Adventurous Activities often include exposure to height, with climbing and mountaineering being the first activities to conjure visions of vertigo in the mind. Although in reality most adventurous outdoor activities involve coping with heights in some way; caving, hill walking, canyoning and even a more adventurous Kayaking. People are often surprised that caving makes the list of at-height activities as we imagine storybook scenes of an arched cave entrance leading to a horizontal passage into a hillside. Of course, it is possible to do more gentle horizontal underground walks, but in reality we have hundreds of caves in the UK that involve vertical passages only accessible by long abseils of 50, 60 and 70 metres or more. In fact, the Peak District’s “Titan” has the UK’s longest drop of 141 metres, that’s around the height of the Blackpool tower.

So how do we set about Enjoying Heights? I think we can divide people into three categories based upon their ability to cope with heights; those that partake in at-hight activities purely for because they want to be high. Those that tolerate heights in order to get their reward; reaching the top of a mountain, or getting to the bottom of a cave because they want to see what’s there. And there are those that just hate heights and believe they can never tolerate them. However, three types have one thing in common – they are not born to love heights and if they say they are they are not telling the truth!

Becoming comfortable with heights is learned. Some people will become comfortable with heights sooner than others, it’s true, but every individual need to develop a number of techniques to be able to function at height. This is done in a number of ways. Just like a muscle, the brain needs to be exercised by a regular and continued exposure to height. Even the boldest climbers will need a period of “getting their head in” to heights after a long break. They will do this by easing into shorter climbs before going for the bigger ones. Continued exposure (without accident of course) builds up confidence and, just like a strong muscle, the brain will use less energy worrying about its situation leaving a clear mind to think rationally about where we are and what to do. Skill at height: Whatever activity at height you are doing – let’s say vertical caving – there will be a plethora of technical skills all designed to keep you from hitting the ground. If you are shaky at these skills or know you have gaps in your skill set, this will affect your confidence at height. Being slick and well-practiced in rope skills for example will fill you with confidence. Knowing, for sure, that your skills can get you out of a situation will fortify your confidence and leave you enjoying your lofty situation rather then dreading it. Equipment knowledge is also important for coping with heights. If you are abseiling from steel bolts in a cave and you know that the bolt can hold a metric done of weight, and you are attached to two of them – this will instil confidence. Knowing that your rope can suspend a family car without breaking, knowing that your harness would hold the weight of ten adults… leaves you feeling much safer. So you need to do your homework and learn what you equipment is capable of. All of this equipment knowledge, built up over a period of time allow you to enjoy where you are.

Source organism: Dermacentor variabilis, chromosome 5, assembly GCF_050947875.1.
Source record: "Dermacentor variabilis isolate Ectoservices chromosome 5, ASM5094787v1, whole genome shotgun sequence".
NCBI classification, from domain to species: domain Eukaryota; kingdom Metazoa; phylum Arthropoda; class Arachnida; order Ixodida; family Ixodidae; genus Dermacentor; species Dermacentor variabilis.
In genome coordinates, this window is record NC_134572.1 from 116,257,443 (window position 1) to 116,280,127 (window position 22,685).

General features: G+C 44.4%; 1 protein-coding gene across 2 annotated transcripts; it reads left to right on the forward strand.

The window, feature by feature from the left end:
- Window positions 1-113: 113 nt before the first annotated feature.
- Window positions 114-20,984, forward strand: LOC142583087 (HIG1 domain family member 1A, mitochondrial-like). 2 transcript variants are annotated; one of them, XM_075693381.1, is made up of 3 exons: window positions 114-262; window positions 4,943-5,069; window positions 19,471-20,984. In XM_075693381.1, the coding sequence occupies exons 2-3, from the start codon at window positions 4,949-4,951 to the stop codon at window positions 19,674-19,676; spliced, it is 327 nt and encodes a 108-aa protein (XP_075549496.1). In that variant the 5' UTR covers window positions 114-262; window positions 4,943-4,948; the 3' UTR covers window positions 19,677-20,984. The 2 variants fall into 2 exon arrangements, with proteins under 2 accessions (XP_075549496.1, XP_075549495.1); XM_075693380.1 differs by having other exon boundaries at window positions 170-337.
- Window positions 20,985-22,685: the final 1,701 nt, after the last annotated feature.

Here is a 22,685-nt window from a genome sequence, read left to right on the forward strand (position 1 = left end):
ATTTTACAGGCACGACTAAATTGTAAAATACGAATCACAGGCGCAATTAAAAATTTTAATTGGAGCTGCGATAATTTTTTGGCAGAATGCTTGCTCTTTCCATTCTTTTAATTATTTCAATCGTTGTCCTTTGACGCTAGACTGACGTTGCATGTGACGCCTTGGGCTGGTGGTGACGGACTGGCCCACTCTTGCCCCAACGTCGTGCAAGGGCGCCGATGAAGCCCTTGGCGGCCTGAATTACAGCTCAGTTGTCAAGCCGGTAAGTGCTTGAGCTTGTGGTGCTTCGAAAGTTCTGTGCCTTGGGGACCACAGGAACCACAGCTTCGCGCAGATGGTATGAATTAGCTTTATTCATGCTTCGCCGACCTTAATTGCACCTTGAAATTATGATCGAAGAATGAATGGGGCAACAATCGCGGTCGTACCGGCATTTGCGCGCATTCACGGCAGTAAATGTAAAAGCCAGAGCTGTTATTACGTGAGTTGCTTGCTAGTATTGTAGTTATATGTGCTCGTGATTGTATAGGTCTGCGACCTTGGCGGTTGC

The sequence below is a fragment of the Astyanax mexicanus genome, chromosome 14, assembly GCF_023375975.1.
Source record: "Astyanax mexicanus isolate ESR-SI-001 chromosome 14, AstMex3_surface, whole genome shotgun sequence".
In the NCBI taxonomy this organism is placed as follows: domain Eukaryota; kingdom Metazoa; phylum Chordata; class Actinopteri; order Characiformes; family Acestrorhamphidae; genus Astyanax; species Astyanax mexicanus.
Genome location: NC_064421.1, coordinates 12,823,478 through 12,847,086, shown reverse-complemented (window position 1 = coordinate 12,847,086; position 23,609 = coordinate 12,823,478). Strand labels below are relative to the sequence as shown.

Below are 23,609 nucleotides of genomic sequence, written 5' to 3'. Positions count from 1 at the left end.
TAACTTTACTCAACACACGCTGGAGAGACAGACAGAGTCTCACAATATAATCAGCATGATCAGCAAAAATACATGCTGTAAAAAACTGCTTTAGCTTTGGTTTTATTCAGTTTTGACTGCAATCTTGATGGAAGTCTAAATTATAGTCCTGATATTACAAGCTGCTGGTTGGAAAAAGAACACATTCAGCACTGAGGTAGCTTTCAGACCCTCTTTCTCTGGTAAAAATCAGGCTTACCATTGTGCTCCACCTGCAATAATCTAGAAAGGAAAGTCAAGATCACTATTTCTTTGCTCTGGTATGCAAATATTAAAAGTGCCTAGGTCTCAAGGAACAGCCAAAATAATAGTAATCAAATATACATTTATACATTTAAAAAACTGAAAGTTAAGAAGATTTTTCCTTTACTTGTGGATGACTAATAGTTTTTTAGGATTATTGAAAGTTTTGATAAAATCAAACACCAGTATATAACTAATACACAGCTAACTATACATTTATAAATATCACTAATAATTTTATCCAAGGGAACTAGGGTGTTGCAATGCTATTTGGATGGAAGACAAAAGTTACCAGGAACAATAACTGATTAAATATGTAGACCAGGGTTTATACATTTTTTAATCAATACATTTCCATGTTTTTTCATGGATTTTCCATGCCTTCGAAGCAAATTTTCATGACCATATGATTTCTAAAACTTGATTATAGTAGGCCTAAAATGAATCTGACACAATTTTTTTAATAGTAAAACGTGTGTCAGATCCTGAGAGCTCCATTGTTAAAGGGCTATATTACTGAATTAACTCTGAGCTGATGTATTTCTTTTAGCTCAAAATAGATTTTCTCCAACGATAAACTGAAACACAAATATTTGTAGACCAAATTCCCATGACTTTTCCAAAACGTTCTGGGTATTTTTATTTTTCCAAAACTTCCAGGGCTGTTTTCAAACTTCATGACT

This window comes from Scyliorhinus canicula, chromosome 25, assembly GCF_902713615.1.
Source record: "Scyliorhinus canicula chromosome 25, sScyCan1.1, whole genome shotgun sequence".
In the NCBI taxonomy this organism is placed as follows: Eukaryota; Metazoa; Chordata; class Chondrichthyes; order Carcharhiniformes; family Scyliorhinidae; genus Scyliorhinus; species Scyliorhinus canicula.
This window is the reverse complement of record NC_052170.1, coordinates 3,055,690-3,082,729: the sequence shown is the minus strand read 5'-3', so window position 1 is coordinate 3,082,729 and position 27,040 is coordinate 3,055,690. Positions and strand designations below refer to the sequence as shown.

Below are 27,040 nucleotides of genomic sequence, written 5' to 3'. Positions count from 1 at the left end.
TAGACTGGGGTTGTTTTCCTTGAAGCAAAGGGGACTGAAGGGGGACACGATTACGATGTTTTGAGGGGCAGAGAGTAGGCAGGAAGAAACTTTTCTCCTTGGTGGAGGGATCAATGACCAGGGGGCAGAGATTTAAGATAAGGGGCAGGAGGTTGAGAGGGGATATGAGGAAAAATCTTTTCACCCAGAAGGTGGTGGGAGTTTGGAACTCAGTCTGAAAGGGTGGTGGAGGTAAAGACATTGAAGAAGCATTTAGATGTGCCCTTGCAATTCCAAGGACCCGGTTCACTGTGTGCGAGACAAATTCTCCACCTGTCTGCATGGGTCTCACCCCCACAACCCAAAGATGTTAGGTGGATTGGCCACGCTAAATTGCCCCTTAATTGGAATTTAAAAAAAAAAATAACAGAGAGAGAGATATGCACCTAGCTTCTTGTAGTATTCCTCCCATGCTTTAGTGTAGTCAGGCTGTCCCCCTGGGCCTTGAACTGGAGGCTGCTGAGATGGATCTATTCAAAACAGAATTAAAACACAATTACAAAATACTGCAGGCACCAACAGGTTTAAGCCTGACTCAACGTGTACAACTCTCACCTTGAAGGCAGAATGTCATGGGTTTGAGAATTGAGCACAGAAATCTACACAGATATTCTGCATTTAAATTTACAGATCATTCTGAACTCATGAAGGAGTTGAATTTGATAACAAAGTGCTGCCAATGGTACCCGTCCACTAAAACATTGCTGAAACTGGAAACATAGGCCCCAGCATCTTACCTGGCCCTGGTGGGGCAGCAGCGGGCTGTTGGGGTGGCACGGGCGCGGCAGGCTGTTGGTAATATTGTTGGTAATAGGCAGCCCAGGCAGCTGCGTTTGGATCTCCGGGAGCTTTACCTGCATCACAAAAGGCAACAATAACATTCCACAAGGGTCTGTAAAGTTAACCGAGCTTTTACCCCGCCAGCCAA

There isn’t a person alive who can look into a black, bottomless void or peer down a precipitous cliff without feeling their pulse increasing, isn’t that why we do it? And you can be sure that those seemingly superpowered heroes who seem immune to height have felt the fear at points in their vertical hobbies. But anyone can control their instinctive fear of heights with three practical steps: Training, experience and knowledge. It’s time to start training your brain and enjoying heights.